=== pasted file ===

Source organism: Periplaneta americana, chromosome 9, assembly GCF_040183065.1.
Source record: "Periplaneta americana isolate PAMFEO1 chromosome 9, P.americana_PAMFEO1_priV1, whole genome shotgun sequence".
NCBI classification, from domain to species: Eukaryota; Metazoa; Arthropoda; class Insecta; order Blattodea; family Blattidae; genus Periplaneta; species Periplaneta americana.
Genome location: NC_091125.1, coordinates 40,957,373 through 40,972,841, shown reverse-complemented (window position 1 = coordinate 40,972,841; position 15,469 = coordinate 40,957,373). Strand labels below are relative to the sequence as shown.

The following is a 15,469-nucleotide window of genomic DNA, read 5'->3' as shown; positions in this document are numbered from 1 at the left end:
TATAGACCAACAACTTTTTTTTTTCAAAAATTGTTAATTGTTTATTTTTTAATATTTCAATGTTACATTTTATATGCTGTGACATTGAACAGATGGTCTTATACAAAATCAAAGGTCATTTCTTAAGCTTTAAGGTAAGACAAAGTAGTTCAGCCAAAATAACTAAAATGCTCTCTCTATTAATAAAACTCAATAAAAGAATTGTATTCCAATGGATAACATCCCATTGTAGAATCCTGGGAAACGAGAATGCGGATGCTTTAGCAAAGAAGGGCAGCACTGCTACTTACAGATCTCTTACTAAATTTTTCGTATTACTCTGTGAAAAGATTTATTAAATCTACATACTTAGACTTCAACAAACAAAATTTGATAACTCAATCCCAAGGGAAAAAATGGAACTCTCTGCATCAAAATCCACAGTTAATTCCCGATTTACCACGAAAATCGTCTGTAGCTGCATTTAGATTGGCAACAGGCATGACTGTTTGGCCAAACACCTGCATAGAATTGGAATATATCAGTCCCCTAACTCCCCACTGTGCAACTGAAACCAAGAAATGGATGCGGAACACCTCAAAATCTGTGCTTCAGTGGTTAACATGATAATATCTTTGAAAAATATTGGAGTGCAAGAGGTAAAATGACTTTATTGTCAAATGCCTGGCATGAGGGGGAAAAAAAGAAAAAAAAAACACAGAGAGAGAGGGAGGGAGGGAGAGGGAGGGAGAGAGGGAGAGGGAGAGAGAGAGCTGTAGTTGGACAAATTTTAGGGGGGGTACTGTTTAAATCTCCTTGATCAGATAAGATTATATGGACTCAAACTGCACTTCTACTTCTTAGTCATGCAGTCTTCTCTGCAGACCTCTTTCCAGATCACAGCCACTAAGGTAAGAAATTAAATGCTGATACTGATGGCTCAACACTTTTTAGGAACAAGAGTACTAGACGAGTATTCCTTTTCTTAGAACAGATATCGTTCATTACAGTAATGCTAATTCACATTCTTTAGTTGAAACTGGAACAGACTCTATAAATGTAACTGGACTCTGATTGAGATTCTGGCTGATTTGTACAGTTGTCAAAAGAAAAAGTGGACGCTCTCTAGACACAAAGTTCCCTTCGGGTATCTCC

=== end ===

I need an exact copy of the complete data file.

Source organism: Periplaneta americana, chromosome 9, assembly GCF_040183065.1.
Source record: "Periplaneta americana isolate PAMFEO1 chromosome 9, P.americana_PAMFEO1_priV1, whole genome shotgun sequence".
NCBI classification, from domain to species: Eukaryota; Metazoa; Arthropoda; class Insecta; order Blattodea; family Blattidae; genus Periplaneta; species Periplaneta americana.
Genome location: NC_091125.1, coordinates 40,957,373 through 40,972,841, shown reverse-complemented (window position 1 = coordinate 40,972,841; position 15,469 = coordinate 40,957,373). Strand labels below are relative to the sequence as shown.

The following is a 15,469-nucleotide window of genomic DNA, read 5'->3' as shown; positions in this document are numbered from 1 at the left end:
TATAGACCAACAACTTTTTTTTTTCAAAAATTGTTAATTGTTTATTTTTTAATATTTCAATGTTACATTTTATATGCTGTGACATTGAACAGATGGTCTTATACAAAATCAAAGGTCATTTCTTAAGCTTTAAGGTAAGACAAAGTAGTTCAGCCAAAATAACTAAAATGCTCTCTCTATTAATAAAACTCAATAAAAGAATTGTATTCCAATGGATAACATCCCATTGTAGAATCCTGGGAAACGAGAATGCGGATGCTTTAGCAAAGAAGGGCAGCACTGCTACTTACAGATCTCTTACTAAATTTTTCGTATTACTCTGTGAAAAGATTTATTAAATCTACATACTTAGACTTCAACAAACAAAATTTGATAACTCAATCCCAAGGGAAAAAATGGAACTCTCTGCATCAAAATCCACAGTTAATTCCCGATTTACCACGAAAATCGTCTGTAGCTGCATTTAGATTGGCAACAGGCATGACTGTTTGGCCAAACACCTGCATAGAATTGGAATATATCAGTCCCCTAACTCCCCACTGTGCAACTGAAACCAAGAAATGGATGCGGAACACCTCAAAATCTGTGCTTCAGTGGTTAACATGATAATATCTTTGAAAAATATTGGAGTGCAAGAGGTAAAATGACTTTATTGTCAAATGCCTGGCATGAGGGGGAAAAAAAGAAAAAAAAAACACAGAGAGAGAGGGAGGGAGGGAGAGGGAGGGAGAGAGGGAGAGGGAGAGAGAGAGCTGTAGTTGGACAAATTTTAGGGGGGGTACTGTTTAAATCTCCTTGATCAGATAAGATTATATGGACTCAAACTGCACTTCTACTTCTTAGTCATGCAGTCTTCTCTGCAGACCTCTTTCCAGATCACAGCCACTAAGGTAAGAAATTAAATGCTGATACTGATGGCTCAACACTTTTTAGGAACAAGAGTACTAGACGAGTATTCCTTTTCTTAGAACAGATATCGTTCATTACAGTAATGCTAATTCACATTCTTTAGTTGAAACTGGAACAGACTCTATAAATGTAACTGGACTCTGATTGAGATTCTGGCTGATTTGTACAGTTGTCAAAAGAAAAAGTGGACGCTCTCTAGACACAAAGTTCCCTTCGGGTATCTCC